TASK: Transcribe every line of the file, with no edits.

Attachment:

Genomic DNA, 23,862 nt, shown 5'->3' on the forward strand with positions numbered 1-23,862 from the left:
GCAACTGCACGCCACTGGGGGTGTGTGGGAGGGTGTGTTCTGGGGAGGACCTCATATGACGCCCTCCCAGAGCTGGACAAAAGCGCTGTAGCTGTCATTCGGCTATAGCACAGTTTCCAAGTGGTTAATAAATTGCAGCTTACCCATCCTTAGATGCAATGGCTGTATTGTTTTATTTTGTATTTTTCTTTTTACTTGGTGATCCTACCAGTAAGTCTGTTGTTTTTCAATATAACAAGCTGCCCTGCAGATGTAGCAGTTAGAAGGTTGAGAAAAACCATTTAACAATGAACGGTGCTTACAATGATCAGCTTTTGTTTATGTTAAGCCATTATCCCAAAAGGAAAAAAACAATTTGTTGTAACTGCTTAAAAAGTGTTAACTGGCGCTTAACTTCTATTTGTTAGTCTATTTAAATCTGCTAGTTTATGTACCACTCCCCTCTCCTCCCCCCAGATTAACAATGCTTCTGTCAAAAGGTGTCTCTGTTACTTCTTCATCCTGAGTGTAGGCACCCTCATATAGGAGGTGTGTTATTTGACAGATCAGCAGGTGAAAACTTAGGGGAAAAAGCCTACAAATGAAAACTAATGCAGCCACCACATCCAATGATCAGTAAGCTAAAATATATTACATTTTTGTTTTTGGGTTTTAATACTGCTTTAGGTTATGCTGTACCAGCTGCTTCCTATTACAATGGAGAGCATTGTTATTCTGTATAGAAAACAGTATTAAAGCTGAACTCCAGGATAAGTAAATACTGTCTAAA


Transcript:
Genomic DNA, 23,862 nt, shown 5'->3' on the forward strand with positions numbered 1-23,862 from the left:
GCAACTGCACGCCACTGGGGGTGTGTGGGAGGGTGTGTTCTGGGGAGGACCTCATATGACGCCCTCCCAGAGCTGGACAAAAGCGCTGTAGCTGTCATTCGGCTATAGCACAGTTTCCAAGTGGTTAATAAATTGCAGCTTACCCATCCTTAGATGCAATGGCTGTATTGTTTTATTTTGTATTTTTCTTTTTACTTGGTGATCCTACCAGTAAGTCTGTTGTTTTTCAATATAACAAGCTGCCCTGCAGATGTAGCAGTTAGAAGGTTGAGAAAAACCATTTAACAATGAACGGTGCTTACAATGATCAGCTTTTGTTTATGTTAAGCCATTATCCCAAAAGGAAAAAAACAATTTGTTGTAACTGCTTAAAAAGTGTTAACTGGCGCTTAACTTCTATTTGTTAGTCTATTTAAATCTGCTAGTTTATGTACCACTCCCCTCTCCTCCCCCCAGATTAACAATGCTTCTGTCAAAAGGTGTCTCTGTTACTTCTTCATCCTGAGTGTAGGCACCCTCATATAGGAGGTGTGTTATTTGACAGATCAGCAGGTGAAAACTTAGGGGAAAAAGCCTACAAATGAAAACTAATGCAGCCACCACATCCAATGATCAGTAAGCTAAAATATATTACATTTTTGTTTTTGGGTTTTAATACTGCTTTAGGTTATGCTGTACCAGCTGCTTCCTATTACAATGGAGAGCATTGTTATTCTGTATAGAAAACAGTATTAAAGCTGAACTCCAGGATAAGTAAATACTGTCTAAA